This quilt is in the collection of Jen Jones and was dated 1820-25 at the one of the Quilters' Guild Documentation days and a plan of its wonderful quilting is on Page 80 of the book Quilt Treasurers.
It has recently been conserved and here are some pictures of  Catherine Vicic, the Conservator, finishing the process in the gallery at the Welsh Quilt Centre in Lampeter.  These also show us a close up of the wonderful quilting.

The last picture is a reproduction the conservator made which will give anyone interested a good idea of the process of making a quilt.  This was part of her degree course at Camberwell College of Arts, where she gained a B.A in Textile Conservation using this lovely quilt as her practical project.

Now here is some news, this stunning quilt will be in next year's exhibition which is to be called (this piece of news is hot off the press) - "Early to Bed" and will feature quilts with a folk art element to them.

Hazel, who works with Jen, has sent me several images of quilts that might be included, which I may well be sharing with you soon!

Thursday, 1 August 2013

Visiting the Quilt Museum in York

So long between posts, I have been under the weather and haven't been feeling up to posting, now trying to catch up with news.

Two weeks ago I  visited the Guild Quilt Museum in York, which has been open for a few years but this was my first long overdue visit!   I enjoyed it very much indeed and loved the hall and current exhibition, but for several reasons, I am not sure when I will be visiting again. We, who live on the west side of the UK and can't face an arduous drive across country on unfamiliar motorways, have to budget for a long, expensive train ride and an overnight stay.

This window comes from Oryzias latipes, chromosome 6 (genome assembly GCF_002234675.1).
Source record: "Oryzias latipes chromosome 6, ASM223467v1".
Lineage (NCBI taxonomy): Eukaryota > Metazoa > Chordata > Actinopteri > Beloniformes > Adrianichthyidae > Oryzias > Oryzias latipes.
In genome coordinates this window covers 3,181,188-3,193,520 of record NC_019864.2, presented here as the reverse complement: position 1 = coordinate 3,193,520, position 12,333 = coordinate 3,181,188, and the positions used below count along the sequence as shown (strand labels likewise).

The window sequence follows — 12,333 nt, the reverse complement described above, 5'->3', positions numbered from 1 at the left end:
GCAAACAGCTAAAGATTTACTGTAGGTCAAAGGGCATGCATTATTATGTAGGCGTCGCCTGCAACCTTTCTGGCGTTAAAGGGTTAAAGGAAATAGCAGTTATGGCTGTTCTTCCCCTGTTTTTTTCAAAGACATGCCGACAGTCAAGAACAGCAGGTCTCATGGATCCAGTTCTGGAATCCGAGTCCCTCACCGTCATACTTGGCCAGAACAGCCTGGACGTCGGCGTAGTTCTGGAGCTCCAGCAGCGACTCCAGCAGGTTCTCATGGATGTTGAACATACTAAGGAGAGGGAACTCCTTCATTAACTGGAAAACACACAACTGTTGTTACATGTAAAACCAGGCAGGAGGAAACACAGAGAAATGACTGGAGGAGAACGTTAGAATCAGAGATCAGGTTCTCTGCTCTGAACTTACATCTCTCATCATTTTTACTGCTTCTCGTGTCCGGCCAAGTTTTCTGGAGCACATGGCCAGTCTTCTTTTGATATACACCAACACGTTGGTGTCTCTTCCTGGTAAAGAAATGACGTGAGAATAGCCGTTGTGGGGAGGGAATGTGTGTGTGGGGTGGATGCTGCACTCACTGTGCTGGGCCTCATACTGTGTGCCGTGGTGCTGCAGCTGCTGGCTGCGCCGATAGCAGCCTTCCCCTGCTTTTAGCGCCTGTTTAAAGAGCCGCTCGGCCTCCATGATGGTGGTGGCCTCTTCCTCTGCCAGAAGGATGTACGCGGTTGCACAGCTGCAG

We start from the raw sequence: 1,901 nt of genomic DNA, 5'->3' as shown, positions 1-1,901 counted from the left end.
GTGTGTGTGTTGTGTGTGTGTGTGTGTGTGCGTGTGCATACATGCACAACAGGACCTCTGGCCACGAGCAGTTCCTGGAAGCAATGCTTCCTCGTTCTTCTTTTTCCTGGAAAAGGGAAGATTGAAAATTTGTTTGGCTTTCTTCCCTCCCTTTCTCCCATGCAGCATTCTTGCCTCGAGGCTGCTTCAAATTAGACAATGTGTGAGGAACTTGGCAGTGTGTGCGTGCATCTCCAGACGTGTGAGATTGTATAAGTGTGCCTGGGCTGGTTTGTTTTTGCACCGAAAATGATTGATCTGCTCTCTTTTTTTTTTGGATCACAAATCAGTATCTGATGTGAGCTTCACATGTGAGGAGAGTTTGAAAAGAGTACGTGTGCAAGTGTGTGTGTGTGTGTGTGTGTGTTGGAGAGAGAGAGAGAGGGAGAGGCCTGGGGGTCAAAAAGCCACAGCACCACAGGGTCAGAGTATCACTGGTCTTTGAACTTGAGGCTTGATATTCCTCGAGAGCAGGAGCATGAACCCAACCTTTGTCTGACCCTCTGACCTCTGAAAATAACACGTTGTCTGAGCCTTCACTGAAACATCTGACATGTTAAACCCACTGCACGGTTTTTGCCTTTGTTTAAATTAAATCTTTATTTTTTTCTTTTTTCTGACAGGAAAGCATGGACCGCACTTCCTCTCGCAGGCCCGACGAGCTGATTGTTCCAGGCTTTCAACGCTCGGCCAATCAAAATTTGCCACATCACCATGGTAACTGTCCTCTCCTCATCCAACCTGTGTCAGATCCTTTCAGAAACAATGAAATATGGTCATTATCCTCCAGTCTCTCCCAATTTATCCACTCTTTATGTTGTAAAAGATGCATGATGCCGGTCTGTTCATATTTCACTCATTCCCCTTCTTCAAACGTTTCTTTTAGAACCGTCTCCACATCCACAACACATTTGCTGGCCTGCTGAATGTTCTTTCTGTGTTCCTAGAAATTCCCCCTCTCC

York is very crowded with tourists, they throng the streets, shops and cafes.  This makes for a lovely, lively atmosphere but for those of us who remember the York of old, it's a bit of a culture shock and takes getting used to.  I am told that it's only the central narrow streets that get crowded but nevertheless I didn't enjoy the experience of mass tourism.  Perhaps I should have avoided the summer, but I particularly wanted to see the current exhibition which is called "The Blossoming of Patchwork" and here is the link that will tell you all about it!

It's a period of quilt history that I am extremely interested in, so I made the effort to travel to York and fortunately Bridget Long who co-curated, happened to be there on the day we visited and took us around the exhibits.  It also was an opportunity to deliver my Charles and Diana Wedding Quilt which is to be in the next exhibition beginning in September.

The quilts were early and worth studying here are some -

This is a rare early crib quilt and I was interested to see that it was a block quilt, well actually a two block quilt, one fairly simple block, four with stars and the other made up of tiny 1 cm squares, made around 1800.
Panels of crewel embroidery are incorporated into this quilt dated 1800-1820, surrounded by frames of high quality furnishing fabrics. Sorry about the quality of the picture, it's the best I can do!
The now famous and much copied Mrs. Billings Coverlet. It's dated 1785 - 1805 and it was a thrill to see the original!
This coverlet has the date 1811 and S. Challans embroidered between the petals of the central flower.  It is made of printed dress cotton and furnishing fabrics and is mainly applique rather than piecing.
This is called the Sidmouth Quilt, not sure why but probably it was discovered in that Devon town.  It is dated 1800-1830.